DIRTY DEALINGS: THE TRUTH BEHIND THE VOTE ON THE TOPEKA ZOO’S ELEPHANTS
On Tuesday, the Topeka City Council voted to continue keeping ailing elephants Sunda and Tembo in their inadequate exhibit at the Topeka Zoo. A special work session to discuss retiring the elephants to a sanctuary had been scheduled to follow the meeting, but political forces opposed to making a decision before a new zoo director is hired were able to present a motion calling for an immediate vote.
Contributing to their efforts was Sedgwick County Zoo (Kansas) director Mark Reed, who showed the AZA’s true colors when it comes to the welfare of animals and protecting the trade association’s sovereignty over zoos and their elephants. (Reed is also a past-chair of the National Elephant Center, a breeding and temporary holding facility to be built in Florida. Think he’s mad that the St. Lucie County Commission said they can’t use bullhooks there? – Reed’s own zoo does.) During a 20-minute red-faced rant, he bullied, threatened and lied to the city council, saying that moving Tembo and Sunda to a sanctuary would “destroy the zoo.” What he meant was that AZA would take down the zoo and make an example of it for any other zoo that wants to do the right thing for its elephants. Despite the fact that no zoo that has sent an elephant to a sanctuary has ever lost its accreditation, he threatened the council with that action, ominously adding that, without AZA accreditation, no more animals would ever come to the zoo. But his most unconscionable threat was directed at the Topeka Zoo’s gorilla, Tiffany, who was left alone after her cage-mate, M’Bili died last year from an aortic aneurysm, at least according to disgraced former Topeka Zoo director Mike Coker. Reed warned the council that the zoo would never be able to bring in another gorilla as a companion for Tiffany and that she would “die alone.”
We already know that the AZA would rather see an animal suffer in substandard conditions than appear to capitulate to those who truly have the animals’ best interests at heart. But to make such a heinous and cruel threat about Tiffany, with obvious relish, is a new low even for AZA. Apparently, AZA and Reed have no qualms about condemning a highly intelligent and social animal to solitary confinement for the rest of her life, in order to punish a zoo that would want to do right by their own elephants.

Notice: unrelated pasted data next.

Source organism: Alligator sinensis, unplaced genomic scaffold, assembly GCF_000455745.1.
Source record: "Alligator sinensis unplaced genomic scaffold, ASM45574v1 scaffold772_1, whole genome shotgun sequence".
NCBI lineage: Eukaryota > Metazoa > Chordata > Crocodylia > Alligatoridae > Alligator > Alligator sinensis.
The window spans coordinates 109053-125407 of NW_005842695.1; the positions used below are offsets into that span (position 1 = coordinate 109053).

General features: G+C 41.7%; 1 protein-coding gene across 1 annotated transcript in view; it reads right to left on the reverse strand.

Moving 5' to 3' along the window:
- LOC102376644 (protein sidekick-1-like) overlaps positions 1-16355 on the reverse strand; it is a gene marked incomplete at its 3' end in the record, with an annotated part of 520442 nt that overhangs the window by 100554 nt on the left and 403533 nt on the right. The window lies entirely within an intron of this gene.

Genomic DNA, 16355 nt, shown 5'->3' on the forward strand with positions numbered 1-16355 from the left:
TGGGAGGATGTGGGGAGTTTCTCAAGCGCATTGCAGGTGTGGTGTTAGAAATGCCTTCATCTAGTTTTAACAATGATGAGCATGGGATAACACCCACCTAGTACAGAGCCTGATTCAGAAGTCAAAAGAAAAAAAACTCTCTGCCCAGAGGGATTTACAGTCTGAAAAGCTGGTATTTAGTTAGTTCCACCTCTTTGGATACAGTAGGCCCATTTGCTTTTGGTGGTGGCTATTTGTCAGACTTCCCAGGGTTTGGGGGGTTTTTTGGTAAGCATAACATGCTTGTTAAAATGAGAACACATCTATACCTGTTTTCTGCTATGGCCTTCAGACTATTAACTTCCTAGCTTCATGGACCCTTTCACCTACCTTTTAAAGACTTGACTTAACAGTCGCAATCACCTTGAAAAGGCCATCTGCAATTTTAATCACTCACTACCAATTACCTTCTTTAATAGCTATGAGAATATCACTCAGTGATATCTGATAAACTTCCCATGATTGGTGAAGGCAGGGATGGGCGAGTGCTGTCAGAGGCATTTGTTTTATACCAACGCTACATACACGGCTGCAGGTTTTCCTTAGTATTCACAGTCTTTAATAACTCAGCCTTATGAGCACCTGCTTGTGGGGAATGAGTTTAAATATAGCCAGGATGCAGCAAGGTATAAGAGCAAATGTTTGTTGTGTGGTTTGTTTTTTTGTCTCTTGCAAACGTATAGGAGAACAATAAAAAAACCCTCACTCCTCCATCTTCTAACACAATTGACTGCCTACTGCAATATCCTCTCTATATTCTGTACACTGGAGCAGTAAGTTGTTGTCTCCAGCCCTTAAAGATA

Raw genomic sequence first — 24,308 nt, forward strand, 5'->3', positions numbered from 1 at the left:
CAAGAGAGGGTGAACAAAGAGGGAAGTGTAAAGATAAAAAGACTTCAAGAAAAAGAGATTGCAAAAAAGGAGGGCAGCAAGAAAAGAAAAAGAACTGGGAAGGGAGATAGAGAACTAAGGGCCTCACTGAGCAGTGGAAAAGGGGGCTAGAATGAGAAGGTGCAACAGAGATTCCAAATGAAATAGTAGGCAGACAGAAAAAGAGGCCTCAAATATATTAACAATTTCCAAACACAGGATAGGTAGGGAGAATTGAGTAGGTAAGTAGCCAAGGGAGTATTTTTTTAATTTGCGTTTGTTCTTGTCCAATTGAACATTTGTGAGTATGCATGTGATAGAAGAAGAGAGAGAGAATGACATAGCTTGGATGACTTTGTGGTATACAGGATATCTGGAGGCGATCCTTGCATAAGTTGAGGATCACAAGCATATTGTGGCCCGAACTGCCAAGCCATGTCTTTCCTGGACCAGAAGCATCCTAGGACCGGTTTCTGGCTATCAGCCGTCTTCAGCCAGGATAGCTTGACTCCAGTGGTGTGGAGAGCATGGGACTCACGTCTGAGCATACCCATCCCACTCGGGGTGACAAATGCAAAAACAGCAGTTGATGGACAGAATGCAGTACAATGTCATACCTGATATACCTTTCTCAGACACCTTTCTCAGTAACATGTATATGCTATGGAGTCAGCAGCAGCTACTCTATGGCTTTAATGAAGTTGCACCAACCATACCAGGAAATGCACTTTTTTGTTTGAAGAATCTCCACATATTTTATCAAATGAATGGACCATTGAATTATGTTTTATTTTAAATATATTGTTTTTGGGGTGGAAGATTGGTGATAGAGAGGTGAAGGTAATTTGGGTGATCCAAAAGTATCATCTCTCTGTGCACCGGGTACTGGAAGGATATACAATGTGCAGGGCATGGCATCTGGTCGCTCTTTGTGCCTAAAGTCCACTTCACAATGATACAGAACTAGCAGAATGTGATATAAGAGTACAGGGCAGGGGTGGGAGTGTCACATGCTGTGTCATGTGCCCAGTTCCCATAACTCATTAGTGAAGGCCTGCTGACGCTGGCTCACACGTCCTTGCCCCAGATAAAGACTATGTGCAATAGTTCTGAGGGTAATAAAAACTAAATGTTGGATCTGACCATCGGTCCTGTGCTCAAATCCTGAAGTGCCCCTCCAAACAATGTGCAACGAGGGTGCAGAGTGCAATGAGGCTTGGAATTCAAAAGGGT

But there’s more skullduggery. City Manager Norton Bonaparte had invited captive wildlife consultant and veterinarian Dr. Mel Richardson, who has worked with elephants for more than 30 years, to examine and assess Tembo and Sunda. When Dr. Richardson visited the zoo, he was met by a group he assumed were all employed at the Topeka Zoo. Only at the council meeting was it revealed, by Reed, that two members of the group came from the Sedgwick County Zoo – a veterinarian and curator – though they never identified themselves as such to Dr. Richardson. This type of behavior is underhanded, unethical and unprofessional, especially on the part of veterinarian Bill Bryant.
Predictably, Reed reported that his vet was of the opinion that Tembo and Sunda are fine. This is what every zoo says about its ailing elephants, up until the time they can no longer stand on their painfully diseased feet and joints and then die. His report directly contradicted information in the Topeka Zoo medical records and Dr. Richardson’s assessment. In fact, both Tembo and Sunda suffer foot disorders, especially Sunda, who has chronic foot disease involving all four feet, information delivered by Dr. Richardson in his presentation to city council.
Also invited to speak was Carol Buckley, co-founder of The Elephant Sanctuary, who addressed concerns about whether Tembo and Sunda are truly bonded and answered questions relating to the welfare and behavior of animals that have been sent to the sanctuary. Though Tembo, an African elephant, and Sunda, an Asian, have lived together for many years, the Topeka Zoo records reveal a history of aggression between the two elephants that has sometimes resulted in injuries. According to Buckley, bonded elephants at the sanctuary never harm one another.
Representing IDA was elephant campaign director Catherine Doyle who encouraged the city council to listen to facts and not emotional appeals. She urged the council to help the zoo make a fresh start with a focus on animal welfare. While making it clear that IDA was there to help provide information so the city could make an informed decision, she encouraged sending the elephants to a sanctuary.
IDA does not consider the campaign for Tembo and Sunda to be over – far from it. We will continue to fight for these elephants, and all elephants living in unnatural and inadequate conditions, and will keep you informed of anything you can do to help them.